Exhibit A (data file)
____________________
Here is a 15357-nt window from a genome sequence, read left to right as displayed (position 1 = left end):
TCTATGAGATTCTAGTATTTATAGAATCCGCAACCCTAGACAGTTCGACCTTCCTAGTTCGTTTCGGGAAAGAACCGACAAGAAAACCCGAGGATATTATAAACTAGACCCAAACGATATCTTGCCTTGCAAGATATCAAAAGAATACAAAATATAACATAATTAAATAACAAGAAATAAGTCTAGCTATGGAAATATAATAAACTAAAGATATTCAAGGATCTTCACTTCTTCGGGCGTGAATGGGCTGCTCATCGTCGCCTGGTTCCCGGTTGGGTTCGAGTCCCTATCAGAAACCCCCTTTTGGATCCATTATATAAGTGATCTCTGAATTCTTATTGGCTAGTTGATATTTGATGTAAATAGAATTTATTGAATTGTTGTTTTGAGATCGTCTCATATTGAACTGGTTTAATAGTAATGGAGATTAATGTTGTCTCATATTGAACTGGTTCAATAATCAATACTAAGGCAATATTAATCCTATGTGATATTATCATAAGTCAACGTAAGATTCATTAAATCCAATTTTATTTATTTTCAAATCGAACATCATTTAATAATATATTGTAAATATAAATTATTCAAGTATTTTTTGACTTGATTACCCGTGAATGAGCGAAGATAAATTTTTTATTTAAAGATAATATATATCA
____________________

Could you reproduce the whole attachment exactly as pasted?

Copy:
Here is a 15357-nt window from a genome sequence, read left to right as displayed (position 1 = left end):
TCTATGAGATTCTAGTATTTATAGAATCCGCAACCCTAGACAGTTCGACCTTCCTAGTTCGTTTCGGGAAAGAACCGACAAGAAAACCCGAGGATATTATAAACTAGACCCAAACGATATCTTGCCTTGCAAGATATCAAAAGAATACAAAATATAACATAATTAAATAACAAGAAATAAGTCTAGCTATGGAAATATAATAAACTAAAGATATTCAAGGATCTTCACTTCTTCGGGCGTGAATGGGCTGCTCATCGTCGCCTGGTTCCCGGTTGGGTTCGAGTCCCTATCAGAAACCCCCTTTTGGATCCATTATATAAGTGATCTCTGAATTCTTATTGGCTAGTTGATATTTGATGTAAATAGAATTTATTGAATTGTTGTTTTGAGATCGTCTCATATTGAACTGGTTTAATAGTAATGGAGATTAATGTTGTCTCATATTGAACTGGTTCAATAATCAATACTAAGGCAATATTAATCCTATGTGATATTATCATAAGTCAACGTAAGATTCATTAAATCCAATTTTATTTATTTTCAAATCGAACATCATTTAATAATATATTGTAAATATAAATTATTCAAGTATTTTTTGACTTGATTACCCGTGAATGAGCGAAGATAAATTTTTTATTTAAAGATAATATATATCA